By Sean Horgan
---- — The first two boats headed out of Cape Ann’s Marina Resort in the first inky moments of Friday morning, steaming out under the stars, hoping that the early-bird truism still held some juice.
By sunup, the other 43 tuna boats had joined them, making their way out with the sun in their eyes and visions of giant bluefin tuna — and the prize money it could bring — dancing in their heads.
And with that, the second Bluefin Blowout tuna fishing tournament was fully under way.
The tournament, which this year drew entries — at $1,050 a boat — from as close as the North Shore’s phalanx of seaside communities and as far away as Rhode Island, Connecticut and Maine, will dominate the marina through Saturday night, when the new tuna tsar is crowned.
“It’s really gotten off to a great start,” said Drew Hall, one of the founders of the tournament along with his buddy Rob Bouley. “It will really get going (today) with our first brewfest, and we get closer to seeing who brings in what.”
Hall was administering to final details Friday just as the sun reached its zenith in the azure sky. The 25 sponsors’ banners were hung and the tournament’s merchandise apparel was being unpacked in the tournament tent. Vendors were setting up their tables.
All around him, the marina went about its usual business of selling fuel and servicing the recreational boats heading out for a day on the water. But the air around the marina carried something else beyond a hint of autumn on its way. It carried the whiff and buzz of an event. And the talk was of tuna, much like three years ago, when Hall and Bouley, sipping a couple of cold ones, first raised the possibility of resurrecting the tuna tournament that ran in Gloucester decades ago.
“I had done tournaments on Mexico and Florida and it just didn’t make sense that we had never had anything big up here,” said the 37-year-old Hall, a boat captain in his own right, in addition to working in the construction business. “I mean, we’re in Gloucester. Why didn’t we have a tournament?”
So he and Bouley got to work. Last year’s tournament drew 30 boats and the winning tuna, landed by the Beverly-based boat Maya Elizabeth, tipped the scales at 582 pounds. The second-place fish, landed by the Fort Lauderdale, Fla.-based Bulldog, was 406 pounds.
Those landings earned the Maya Elizabeth, which grabbed its behemoth on that Saturday, $9,000 first-prize money, plus $1,000 for the day’s largest fish. The Bulldog, the early leader in the clubhouse last year when it landed its tuna on Friday, got the $2,500 second-place money and another $1,000 for the largest fish of the day.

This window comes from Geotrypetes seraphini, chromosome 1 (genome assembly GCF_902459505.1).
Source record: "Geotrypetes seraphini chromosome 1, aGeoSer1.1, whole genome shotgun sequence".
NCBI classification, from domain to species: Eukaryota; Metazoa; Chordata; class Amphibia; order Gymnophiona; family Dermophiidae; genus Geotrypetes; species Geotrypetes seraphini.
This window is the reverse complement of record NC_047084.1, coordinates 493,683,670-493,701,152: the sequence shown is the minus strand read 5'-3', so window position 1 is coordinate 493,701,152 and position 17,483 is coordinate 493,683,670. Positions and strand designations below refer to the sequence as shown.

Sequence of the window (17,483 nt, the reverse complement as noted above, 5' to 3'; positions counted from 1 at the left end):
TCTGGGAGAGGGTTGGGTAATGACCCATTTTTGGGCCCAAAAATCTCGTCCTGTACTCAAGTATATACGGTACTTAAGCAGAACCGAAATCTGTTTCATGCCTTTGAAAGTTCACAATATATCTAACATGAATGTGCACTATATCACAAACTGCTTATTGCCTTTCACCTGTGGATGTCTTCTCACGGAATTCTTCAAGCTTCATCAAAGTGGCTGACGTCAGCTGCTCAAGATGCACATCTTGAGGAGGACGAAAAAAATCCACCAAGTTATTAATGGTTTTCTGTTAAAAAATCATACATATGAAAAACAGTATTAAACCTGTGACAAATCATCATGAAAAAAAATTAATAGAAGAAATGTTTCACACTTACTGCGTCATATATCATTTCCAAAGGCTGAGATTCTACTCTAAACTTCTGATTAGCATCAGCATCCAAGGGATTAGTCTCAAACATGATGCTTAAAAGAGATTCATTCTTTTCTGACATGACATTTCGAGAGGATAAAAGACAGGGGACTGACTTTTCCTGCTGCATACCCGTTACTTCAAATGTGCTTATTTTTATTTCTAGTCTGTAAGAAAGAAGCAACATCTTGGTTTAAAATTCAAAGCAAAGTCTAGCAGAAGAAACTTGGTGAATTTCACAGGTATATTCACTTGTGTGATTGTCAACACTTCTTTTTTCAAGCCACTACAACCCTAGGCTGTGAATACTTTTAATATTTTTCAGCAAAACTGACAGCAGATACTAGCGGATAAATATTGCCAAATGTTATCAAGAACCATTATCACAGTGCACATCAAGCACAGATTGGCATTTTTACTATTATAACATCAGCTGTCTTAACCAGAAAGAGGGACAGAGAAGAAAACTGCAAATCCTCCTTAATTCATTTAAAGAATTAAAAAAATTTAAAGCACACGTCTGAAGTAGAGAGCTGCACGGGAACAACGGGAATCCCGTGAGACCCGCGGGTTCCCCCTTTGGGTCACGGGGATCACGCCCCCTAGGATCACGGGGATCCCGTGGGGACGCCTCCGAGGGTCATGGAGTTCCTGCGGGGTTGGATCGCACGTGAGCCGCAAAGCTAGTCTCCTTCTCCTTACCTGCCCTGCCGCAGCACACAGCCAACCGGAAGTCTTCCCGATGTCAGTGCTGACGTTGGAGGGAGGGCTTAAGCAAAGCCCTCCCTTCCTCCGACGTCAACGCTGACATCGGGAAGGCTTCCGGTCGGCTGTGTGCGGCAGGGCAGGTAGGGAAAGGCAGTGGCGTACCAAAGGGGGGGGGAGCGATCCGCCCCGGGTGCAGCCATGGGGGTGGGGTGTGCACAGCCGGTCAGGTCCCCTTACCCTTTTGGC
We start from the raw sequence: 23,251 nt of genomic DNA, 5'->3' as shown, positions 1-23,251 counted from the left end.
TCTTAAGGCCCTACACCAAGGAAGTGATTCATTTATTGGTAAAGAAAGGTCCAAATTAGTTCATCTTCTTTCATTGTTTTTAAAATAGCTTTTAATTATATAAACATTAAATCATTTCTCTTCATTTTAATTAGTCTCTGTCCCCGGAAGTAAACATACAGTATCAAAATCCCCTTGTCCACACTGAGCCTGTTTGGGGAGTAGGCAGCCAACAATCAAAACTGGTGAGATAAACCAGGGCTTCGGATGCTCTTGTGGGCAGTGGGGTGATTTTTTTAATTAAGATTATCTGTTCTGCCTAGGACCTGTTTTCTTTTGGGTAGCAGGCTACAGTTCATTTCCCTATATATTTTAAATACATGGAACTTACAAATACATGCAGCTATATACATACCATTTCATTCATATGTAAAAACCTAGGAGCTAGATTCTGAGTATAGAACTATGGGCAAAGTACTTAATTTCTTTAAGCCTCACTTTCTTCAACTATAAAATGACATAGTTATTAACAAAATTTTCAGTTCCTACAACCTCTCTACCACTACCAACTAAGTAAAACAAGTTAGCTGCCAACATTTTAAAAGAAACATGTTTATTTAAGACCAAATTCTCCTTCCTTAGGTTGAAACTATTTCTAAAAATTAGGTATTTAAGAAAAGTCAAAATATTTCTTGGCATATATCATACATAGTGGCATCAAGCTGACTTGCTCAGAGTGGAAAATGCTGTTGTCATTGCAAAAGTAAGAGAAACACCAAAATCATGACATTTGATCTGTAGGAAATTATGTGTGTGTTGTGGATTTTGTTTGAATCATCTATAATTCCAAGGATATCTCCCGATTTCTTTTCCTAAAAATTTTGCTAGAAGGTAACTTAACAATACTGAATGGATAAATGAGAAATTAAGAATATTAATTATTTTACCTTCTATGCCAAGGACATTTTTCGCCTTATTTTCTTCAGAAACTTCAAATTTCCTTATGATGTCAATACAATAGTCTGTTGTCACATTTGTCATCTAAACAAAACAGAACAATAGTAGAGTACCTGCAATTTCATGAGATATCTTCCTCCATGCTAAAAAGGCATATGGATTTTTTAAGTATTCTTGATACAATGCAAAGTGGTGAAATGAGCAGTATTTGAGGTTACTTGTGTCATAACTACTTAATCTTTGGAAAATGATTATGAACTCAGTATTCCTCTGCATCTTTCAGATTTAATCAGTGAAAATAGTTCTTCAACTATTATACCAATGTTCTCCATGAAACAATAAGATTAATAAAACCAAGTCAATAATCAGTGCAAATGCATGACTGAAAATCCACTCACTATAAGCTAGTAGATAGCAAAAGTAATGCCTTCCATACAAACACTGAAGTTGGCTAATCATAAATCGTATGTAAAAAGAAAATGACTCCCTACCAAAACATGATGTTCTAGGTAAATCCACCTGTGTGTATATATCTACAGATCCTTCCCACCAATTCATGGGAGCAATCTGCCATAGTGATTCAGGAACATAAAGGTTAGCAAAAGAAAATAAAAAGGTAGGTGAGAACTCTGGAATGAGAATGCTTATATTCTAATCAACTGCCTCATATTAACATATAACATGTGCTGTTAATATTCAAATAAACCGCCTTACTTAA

The prize money pool this year is $15,000 and the cash awards go to the top three boats based on single heaviest qualifying (greater than 73 inches) bluefin tuna, according to Bouley. If it is split three ways, the winner gets $9,750, second place gets $3,375 and third gets $1,875.
If there are only two winners, the first-place boat receives $10,687 and second earns $4,313.
One winner takes the whole $15,000, with optional daily jackpots. But there are other perks, as well.
There’s the prestigious Bluefin Blowout trophy. There’s the cache of winning a tournament that’s sure to show up in an episode of “Wicked Tuna,” not to mention the honor of beating some of the best giant bluefin tuna fishermen on the East Coast (including all of the “Wicked Tuna” boats).
And there’s this: The biggest surprise at Thursday night’s captains’ meeting was when Warren Waugh, the managing partner of chief sponsor Lyon-Waugh Auto Group, rolled out a brand new blue Mini Cooper convertible and announced, to a standing ovation, that the winning captain would have free use of the car for a year.
The tournament also benefits others beyond the fishing participants.
The Cape Ann Marina Resort gets a nice economic boost for hosting the tournament. Its hotel’s 31 rooms are booked solid for the weekend, and the Mile Marker One restaurant and bar were doing a humming business Friday. Then there’s fuel and the other services the fleet of tournament boats require.
“It definitely makes a big economic impact for us,” said assistant manager Heather Ryan.
“Tobin and the folks at the marina have been just fantastic,” Bouley said of Tobin Dominick and her staff. “We can’t say enough about them.”
Also, the tournament’s lineup of events includes a silent auction and 50-50 raffles, with a portion of the proceeds going to the Tufts Floating Hospital for Children. The organizers hope to make that a lasting relationship as the tournament moves forward.
Spectators can also enjoy live music each night, as well as the Bluefin Brewfest that runs today from noon until 5 p.m. with a variety of beers from brewmasters throughout New England.
Sean Horgan may be contacted at 978-283-7000 x3464, or firstname.lastname@example.org. Follow him on Twitter at @SeanGDT